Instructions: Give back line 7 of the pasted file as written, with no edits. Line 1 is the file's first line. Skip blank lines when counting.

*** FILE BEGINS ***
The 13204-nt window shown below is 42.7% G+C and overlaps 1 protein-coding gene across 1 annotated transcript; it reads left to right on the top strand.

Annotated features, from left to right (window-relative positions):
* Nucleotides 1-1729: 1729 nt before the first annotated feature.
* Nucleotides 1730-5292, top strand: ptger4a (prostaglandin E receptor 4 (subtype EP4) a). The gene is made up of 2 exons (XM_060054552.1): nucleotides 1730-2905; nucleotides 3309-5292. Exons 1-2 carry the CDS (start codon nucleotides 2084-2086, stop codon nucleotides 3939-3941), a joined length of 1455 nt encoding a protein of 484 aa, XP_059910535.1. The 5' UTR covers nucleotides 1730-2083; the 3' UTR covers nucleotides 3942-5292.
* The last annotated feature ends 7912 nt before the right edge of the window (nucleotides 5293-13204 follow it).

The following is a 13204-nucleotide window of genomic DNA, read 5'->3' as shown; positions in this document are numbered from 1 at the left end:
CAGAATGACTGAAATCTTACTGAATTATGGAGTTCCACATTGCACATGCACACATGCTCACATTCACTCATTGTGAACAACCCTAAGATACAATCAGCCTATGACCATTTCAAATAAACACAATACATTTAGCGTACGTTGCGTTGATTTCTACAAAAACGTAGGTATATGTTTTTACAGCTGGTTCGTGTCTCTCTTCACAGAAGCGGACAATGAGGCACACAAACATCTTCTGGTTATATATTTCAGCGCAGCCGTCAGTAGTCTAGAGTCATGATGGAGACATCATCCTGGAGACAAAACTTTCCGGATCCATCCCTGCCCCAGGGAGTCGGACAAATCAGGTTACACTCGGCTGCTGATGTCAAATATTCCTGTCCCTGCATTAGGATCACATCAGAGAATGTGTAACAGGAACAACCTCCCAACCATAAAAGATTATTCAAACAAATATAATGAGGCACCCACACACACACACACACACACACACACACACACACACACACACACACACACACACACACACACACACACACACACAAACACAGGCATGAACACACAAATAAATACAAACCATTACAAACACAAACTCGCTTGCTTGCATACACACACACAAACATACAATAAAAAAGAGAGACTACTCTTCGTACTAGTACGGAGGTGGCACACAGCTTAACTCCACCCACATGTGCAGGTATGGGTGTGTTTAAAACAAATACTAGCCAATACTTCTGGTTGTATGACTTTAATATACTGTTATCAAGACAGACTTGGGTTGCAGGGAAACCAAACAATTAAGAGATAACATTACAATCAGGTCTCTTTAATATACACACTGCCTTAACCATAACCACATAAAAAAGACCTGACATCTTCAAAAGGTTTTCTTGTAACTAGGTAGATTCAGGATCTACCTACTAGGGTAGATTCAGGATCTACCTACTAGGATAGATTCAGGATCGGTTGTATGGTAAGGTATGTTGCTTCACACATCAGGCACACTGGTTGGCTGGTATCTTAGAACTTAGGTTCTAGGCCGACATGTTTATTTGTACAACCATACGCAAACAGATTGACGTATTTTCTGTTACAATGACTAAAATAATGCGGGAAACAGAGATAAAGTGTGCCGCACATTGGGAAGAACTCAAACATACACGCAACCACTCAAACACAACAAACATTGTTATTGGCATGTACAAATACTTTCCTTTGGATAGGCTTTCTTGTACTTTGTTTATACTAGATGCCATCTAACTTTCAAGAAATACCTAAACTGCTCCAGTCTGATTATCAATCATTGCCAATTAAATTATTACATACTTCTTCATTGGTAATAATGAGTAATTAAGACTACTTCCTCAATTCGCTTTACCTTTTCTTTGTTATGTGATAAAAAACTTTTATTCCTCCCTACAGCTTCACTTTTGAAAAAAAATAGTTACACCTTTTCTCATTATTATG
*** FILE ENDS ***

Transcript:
CAGAATGACTGAAATCTTACTGAATTATGGAGTTCCACATTGCACATGCACACATGCTCACATTCACTCATTGTGAACAACCCTAAGATACAATCAGCCTATGACCATTTCAAATAAACACAATACATTTAGCGTACGTTGCGTTGATTTCTACAAAAACGTAGGTATATGTTTTTACAGCTGGTTCGTGTCTCTCTTCACAGAAGCGGACAATGAGGCACACAAACATCTTCTGGTTATATATTTCAGCGCAGCCGTCAGTAGTCTAGAGTCATGATGGAGACATCATCCTGGAGACAAAACTTTCCGGATCCATCCCTGCCCCAGGGAGTCGGACAAATCAGGTTACACTCGGCTGCTGATGTCAAATATTCCTGTCCCTGCATTAGGATCACATCAGAGAATGTGTAACAGGAACAACCTCCCAACCATAAAAGATTATTCAAACAAATATAATGAGGCACCCACACACACACACACACACACACACACACACACACACACACACACACACACACACACACACACACACACACACACAAACACAGGCATGAACACACAAATAAATACAAACCATTACAAACACAAACTCGCTTGCTTGCATACACACACACAAACATACAATAAAAAAGAGAGACTACTCTTCGTACTAGTACGGAGGTGGCACACAGCTTAACTCCACCCACATGTGCAGGTATGGGTGTGTTTAAAACAAATACTAGCCAATACTTCTGGTTGTATGACTTTAATATACTGTTATCAAGACAGACTTGGGTTGCAGGGAAACCAAACAATTAAGAGATAACATTACAATCAGGTCTCTTTAATATACACACTGCCTTAACCATAACCACATAAAAAAGACCTGACATCTTCAAAAGGTTTTCTTGTAACTAGGTAGATTCAGGATCTACCTACTAGGGTAGATTCAGGATCTACCTACTAGGATAGATTCAGGATCGGTTGTATGGTAAGGTATGTTGCTTCACACATCAGGCACACTGGTTGGCTGGTATCTTAGAACTTAGGTTCTAGGCCGACATGTTTATTTGTACAACCATACGCAAACAGATTGACGTATTTTCTGTTACAATGACTAAAATAATGCGGGAAACAGAGATAAAGTGTGCCGCACATTGGGAAGAACTCAAACATACACGCAACCACTCAAACACAACAAACATTGTTATTGGCATGTACAAATACTTTCCTTTGGATAGGCTTTCTTGTACTTTGTTTATACTAGATGCCATCTAACTTTCAAGAAATACCTAAACTGCTCCAGTCTGATTATCAATCATTGCCAATTAAATTATTACATACTTCTTCATTGGTAATAATGAGTAATTAAGACTACTTCCTCAATTCGCTTTACCTTTTCTTTGTTATGTGATAAAAAACTTTTATTCCTCCCTACAGCTTCACTTTTGAAAAAAAATAGTTACACCTTTTCTCATTATTATG